People new to shooting (and some not so new) are often confused by the bewildering array of descriptions of handgun ammunition available now (don’t get me started on rifle ammo!). Full Metal Jacket, Total Metal Jacket, Hollow Point, Round Nose, Frangible, Boat Tail, Steel Core, Steel Case, Aluminum Case, Sub-Sonic, +P, +P+, etc.
Let’s simplify this a little. Some of the terminology above relates to specific purposes like hunting or target shooting.If that is your interest, join a forum of like-minded people so you can learn more about those specifics. If your interest is more along the lines of basic marksmanship at 25 yards or less, or self defense, then your options come down to two:
- FMJ / TMJ (Full Metal Jacket / Total Metal Jacket)
- HP (Hollow Point)
Full Metal Jacket and Total Metal Jacket are similar enough to be called essentially the same. These both contain lead bullets coated with a copper or zinc alloy, but with minor differences in the manufacturing process that have little impact on the average user. FMJ/TMJ bullets are less expensive than HP, so they are typically used as range and training ammo, and have greater penetration than HP (sometimes too much).
Hollow Point bullets expand after leaving the barrel, and expand more on striking something. The point is not to cause greater damage, but to minimize over-penetration, which could be a danger to innocent bystanders. A side benefit is greater surface damage to tissue, which translates to greater stopping power. In a defensive situation, a high-powered caliber like .40 or .45 in FMJ could pass right through an attacker and injure/kill someone else. I have a Soviet military pistol that would go through two people and the wall behind them. However, smaller calibers like the .380 might not have enough penetration to even injure someone if they were wearing heavy winter clothing, so some people suggest using FMJ for these smaller calibers.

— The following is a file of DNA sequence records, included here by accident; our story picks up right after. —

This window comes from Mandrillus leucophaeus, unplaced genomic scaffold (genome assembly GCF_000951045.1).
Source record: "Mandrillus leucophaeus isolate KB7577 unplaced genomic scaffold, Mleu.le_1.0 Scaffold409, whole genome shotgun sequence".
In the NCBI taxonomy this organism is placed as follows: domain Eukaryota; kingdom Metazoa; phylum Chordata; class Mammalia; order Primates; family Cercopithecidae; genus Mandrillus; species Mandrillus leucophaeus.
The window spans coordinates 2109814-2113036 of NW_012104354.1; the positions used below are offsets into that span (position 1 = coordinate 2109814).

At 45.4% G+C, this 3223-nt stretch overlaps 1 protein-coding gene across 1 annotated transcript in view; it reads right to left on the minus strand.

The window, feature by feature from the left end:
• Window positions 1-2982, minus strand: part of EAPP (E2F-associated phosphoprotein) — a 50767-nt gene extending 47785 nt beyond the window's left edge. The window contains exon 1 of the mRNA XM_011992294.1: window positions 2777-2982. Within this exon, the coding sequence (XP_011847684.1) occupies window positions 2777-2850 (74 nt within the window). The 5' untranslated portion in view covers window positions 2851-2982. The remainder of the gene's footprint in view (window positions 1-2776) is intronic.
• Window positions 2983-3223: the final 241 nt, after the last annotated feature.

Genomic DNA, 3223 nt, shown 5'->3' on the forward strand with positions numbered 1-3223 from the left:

Both of these types of ammo are also available as Frangible ammo, which disintegrates on contact with anything harder than itself. This eliminates the possibility of ricochets off concrete walls.
Some mention should be made of +P and +P+ rated ammo. These are pressure ratings, indicating that these cartridges generate more force (+P) and much more force (+P+) than normal cartridges of the same caliber. Think of it as steroids for your gun. If the manufacturer of your gun specifies that your gun is approved for those higher pressures, then use them if you want, but only if the gun is made to handle it. Note that there is no industry specification for .380 +P, so these should not be used for that caliber, even if it is available (which it is).
Keep in mind these points about ranges and ammo:
- Some ranges do not allow uncoated lead bullets, as a possible health hazard.
- Some ranges do not allow steel-cased ammo, simply for economic reasons. They recycle brass casings, and do not want to sort out the steel.
- Most ranges do not allow steel core ammo, as it may throw off sparks in the bullet trap and be a fire hazard.
- Pretty much all ranges disallow tracer ammo, as it is definitely a fire hazard.
- A range is generally the cheapest place to get ammo, unless you need something special, so I always buy extra when I go, to keep an inventory for the next run on ammo.
Knowing what to buy, and what not to buy, can save you both money and aggravation.